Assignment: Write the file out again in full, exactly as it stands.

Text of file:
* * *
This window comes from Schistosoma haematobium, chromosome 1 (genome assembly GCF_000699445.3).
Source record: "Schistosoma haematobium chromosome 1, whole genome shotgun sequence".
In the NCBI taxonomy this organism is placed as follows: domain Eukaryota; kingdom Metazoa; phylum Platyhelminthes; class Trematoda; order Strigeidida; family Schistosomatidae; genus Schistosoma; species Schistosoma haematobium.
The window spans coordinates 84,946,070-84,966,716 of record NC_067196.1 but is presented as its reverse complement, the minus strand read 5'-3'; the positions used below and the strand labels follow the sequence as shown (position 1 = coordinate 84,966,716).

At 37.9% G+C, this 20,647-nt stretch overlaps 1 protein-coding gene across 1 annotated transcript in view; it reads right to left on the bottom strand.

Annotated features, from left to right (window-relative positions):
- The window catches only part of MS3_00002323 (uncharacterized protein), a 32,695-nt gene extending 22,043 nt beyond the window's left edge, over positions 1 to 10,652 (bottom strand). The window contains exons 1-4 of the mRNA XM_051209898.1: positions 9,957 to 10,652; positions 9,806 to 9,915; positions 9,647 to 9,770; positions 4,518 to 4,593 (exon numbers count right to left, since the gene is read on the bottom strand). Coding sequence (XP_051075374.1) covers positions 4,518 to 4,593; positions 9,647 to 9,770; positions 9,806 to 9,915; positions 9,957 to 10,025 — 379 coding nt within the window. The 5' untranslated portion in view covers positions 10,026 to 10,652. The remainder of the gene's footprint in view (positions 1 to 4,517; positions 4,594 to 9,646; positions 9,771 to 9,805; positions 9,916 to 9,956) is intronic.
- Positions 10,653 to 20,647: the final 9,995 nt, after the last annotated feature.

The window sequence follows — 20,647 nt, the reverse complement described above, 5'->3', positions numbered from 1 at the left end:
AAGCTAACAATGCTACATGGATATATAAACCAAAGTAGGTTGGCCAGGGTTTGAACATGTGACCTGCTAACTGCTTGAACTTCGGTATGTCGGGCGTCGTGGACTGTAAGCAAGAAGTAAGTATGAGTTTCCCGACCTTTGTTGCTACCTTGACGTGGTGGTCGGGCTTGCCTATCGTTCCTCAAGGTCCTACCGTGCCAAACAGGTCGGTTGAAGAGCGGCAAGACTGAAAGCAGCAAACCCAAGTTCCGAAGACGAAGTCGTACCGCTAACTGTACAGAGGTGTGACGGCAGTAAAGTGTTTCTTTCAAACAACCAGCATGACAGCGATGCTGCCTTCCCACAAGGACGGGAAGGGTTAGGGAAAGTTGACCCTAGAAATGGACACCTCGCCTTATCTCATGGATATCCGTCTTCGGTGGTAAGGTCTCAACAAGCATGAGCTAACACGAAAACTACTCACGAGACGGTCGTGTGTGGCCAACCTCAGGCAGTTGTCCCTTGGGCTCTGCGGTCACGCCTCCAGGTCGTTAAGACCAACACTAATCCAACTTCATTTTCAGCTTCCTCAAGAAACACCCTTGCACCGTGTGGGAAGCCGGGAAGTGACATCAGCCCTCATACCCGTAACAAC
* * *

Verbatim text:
This window comes from Schistosoma haematobium, chromosome 1 (genome assembly GCF_000699445.3).
Source record: "Schistosoma haematobium chromosome 1, whole genome shotgun sequence".
In the NCBI taxonomy this organism is placed as follows: domain Eukaryota; kingdom Metazoa; phylum Platyhelminthes; class Trematoda; order Strigeidida; family Schistosomatidae; genus Schistosoma; species Schistosoma haematobium.
The window spans coordinates 84,946,070-84,966,716 of record NC_067196.1 but is presented as its reverse complement, the minus strand read 5'-3'; the positions used below and the strand labels follow the sequence as shown (position 1 = coordinate 84,966,716).

At 37.9% G+C, this 20,647-nt stretch overlaps 1 protein-coding gene across 1 annotated transcript in view; it reads right to left on the bottom strand.

Annotated features, from left to right (window-relative positions):
- The window catches only part of MS3_00002323 (uncharacterized protein), a 32,695-nt gene extending 22,043 nt beyond the window's left edge, over positions 1 to 10,652 (bottom strand). The window contains exons 1-4 of the mRNA XM_051209898.1: positions 9,957 to 10,652; positions 9,806 to 9,915; positions 9,647 to 9,770; positions 4,518 to 4,593 (exon numbers count right to left, since the gene is read on the bottom strand). Coding sequence (XP_051075374.1) covers positions 4,518 to 4,593; positions 9,647 to 9,770; positions 9,806 to 9,915; positions 9,957 to 10,025 — 379 coding nt within the window. The 5' untranslated portion in view covers positions 10,026 to 10,652. The remainder of the gene's footprint in view (positions 1 to 4,517; positions 4,594 to 9,646; positions 9,771 to 9,805; positions 9,916 to 9,956) is intronic.
- Positions 10,653 to 20,647: the final 9,995 nt, after the last annotated feature.

The window sequence follows — 20,647 nt, the reverse complement described above, 5'->3', positions numbered from 1 at the left end:
AAGCTAACAATGCTACATGGATATATAAACCAAAGTAGGTTGGCCAGGGTTTGAACATGTGACCTGCTAACTGCTTGAACTTCGGTATGTCGGGCGTCGTGGACTGTAAGCAAGAAGTAAGTATGAGTTTCCCGACCTTTGTTGCTACCTTGACGTGGTGGTCGGGCTTGCCTATCGTTCCTCAAGGTCCTACCGTGCCAAACAGGTCGGTTGAAGAGCGGCAAGACTGAAAGCAGCAAACCCAAGTTCCGAAGACGAAGTCGTACCGCTAACTGTACAGAGGTGTGACGGCAGTAAAGTGTTTCTTTCAAACAACCAGCATGACAGCGATGCTGCCTTCCCACAAGGACGGGAAGGGTTAGGGAAAGTTGACCCTAGAAATGGACACCTCGCCTTATCTCATGGATATCCGTCTTCGGTGGTAAGGTCTCAACAAGCATGAGCTAACACGAAAACTACTCACGAGACGGTCGTGTGTGGCCAACCTCAGGCAGTTGTCCCTTGGGCTCTGCGGTCACGCCTCCAGGTCGTTAAGACCAACACTAATCCAACTTCATTTTCAGCTTCCTCAAGAAACACCCTTGCACCGTGTGGGAAGCCGGGAAGTGACATCAGCCCTCATACCCGTAACAAC